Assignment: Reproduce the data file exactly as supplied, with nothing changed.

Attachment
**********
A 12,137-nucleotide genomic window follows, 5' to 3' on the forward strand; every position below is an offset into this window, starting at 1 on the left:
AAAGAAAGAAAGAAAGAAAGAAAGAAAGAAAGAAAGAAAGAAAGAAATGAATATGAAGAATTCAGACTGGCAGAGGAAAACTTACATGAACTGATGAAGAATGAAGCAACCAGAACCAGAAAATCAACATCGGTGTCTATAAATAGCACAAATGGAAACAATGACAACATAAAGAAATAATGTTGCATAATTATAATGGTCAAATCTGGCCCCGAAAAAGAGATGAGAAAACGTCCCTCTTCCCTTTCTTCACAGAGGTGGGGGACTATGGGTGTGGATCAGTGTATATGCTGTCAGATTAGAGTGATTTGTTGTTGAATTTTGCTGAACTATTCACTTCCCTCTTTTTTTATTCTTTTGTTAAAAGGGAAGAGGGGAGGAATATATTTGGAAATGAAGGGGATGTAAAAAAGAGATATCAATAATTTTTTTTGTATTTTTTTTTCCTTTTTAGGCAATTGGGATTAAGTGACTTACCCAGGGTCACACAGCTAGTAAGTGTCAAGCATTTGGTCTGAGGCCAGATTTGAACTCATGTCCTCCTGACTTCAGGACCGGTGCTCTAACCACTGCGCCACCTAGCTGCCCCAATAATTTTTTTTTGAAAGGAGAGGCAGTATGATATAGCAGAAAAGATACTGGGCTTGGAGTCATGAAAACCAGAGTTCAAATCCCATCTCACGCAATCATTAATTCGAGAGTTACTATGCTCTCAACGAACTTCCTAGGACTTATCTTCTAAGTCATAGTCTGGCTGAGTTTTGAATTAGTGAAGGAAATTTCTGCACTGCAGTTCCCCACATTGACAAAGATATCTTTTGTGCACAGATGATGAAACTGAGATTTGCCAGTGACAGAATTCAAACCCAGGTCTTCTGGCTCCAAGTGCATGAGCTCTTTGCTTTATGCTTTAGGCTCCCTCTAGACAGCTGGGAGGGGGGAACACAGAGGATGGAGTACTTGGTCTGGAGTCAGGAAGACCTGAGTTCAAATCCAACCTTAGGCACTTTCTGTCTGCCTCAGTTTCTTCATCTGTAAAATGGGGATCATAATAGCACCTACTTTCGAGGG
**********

A 12,137-nucleotide genomic window follows, 5' to 3' on the forward strand; every position below is an offset into this window, starting at 1 on the left:
AAAGAAAGAAAGAAAGAAAGAAAGAAAGAAAGAAAGAAAGAAAGAAATGAATATGAAGAATTCAGACTGGCAGAGGAAAACTTACATGAACTGATGAAGAATGAAGCAACCAGAACCAGAAAATCAACATCGGTGTCTATAAATAGCACAAATGGAAACAATGACAACATAAAGAAATAATGTTGCATAATTATAATGGTCAAATCTGGCCCCGAAAAAGAGATGAGAAAACGTCCCTCTTCCCTTTCTTCACAGAGGTGGGGGACTATGGGTGTGGATCAGTGTATATGCTGTCAGATTAGAGTGATTTGTTGTTGAATTTTGCTGAACTATTCACTTCCCTCTTTTTTTATTCTTTTGTTAAAAGGGAAGAGGGGAGGAATATATTTGGAAATGAAGGGGATGTAAAAAAGAGATATCAATAATTTTTTTTGTATTTTTTTTTCCTTTTTAGGCAATTGGGATTAAGTGACTTACCCAGGGTCACACAGCTAGTAAGTGTCAAGCATTTGGTCTGAGGCCAGATTTGAACTCATGTCCTCCTGACTTCAGGACCGGTGCTCTAACCACTGCGCCACCTAGCTGCCCCAATAATTTTTTTTTGAAAGGAGAGGCAGTATGATATAGCAGAAAAGATACTGGGCTTGGAGTCATGAAAACCAGAGTTCAAATCCCATCTCACGCAATCATTAATTCGAGAGTTACTATGCTCTCAACGAACTTCCTAGGACTTATCTTCTAAGTCATAGTCTGGCTGAGTTTTGAATTAGTGAAGGAAATTTCTGCACTGCAGTTCCCCACATTGACAAAGATATCTTTTGTGCACAGATGATGAAACTGAGATTTGCCAGTGACAGAATTCAAACCCAGGTCTTCTGGCTCCAAGTGCATGAGCTCTTTGCTTTATGCTTTAGGCTCCCTCTAGACAGCTGGGAGGGGGGAACACAGAGGATGGAGTACTTGGTCTGGAGTCAGGAAGACCTGAGTTCAAATCCAACCTTAGGCACTTTCTGTCTGCCTCAGTTTCTTCATCTGTAAAATGGGGATCATAATAGCACCTACTTTCGAGGG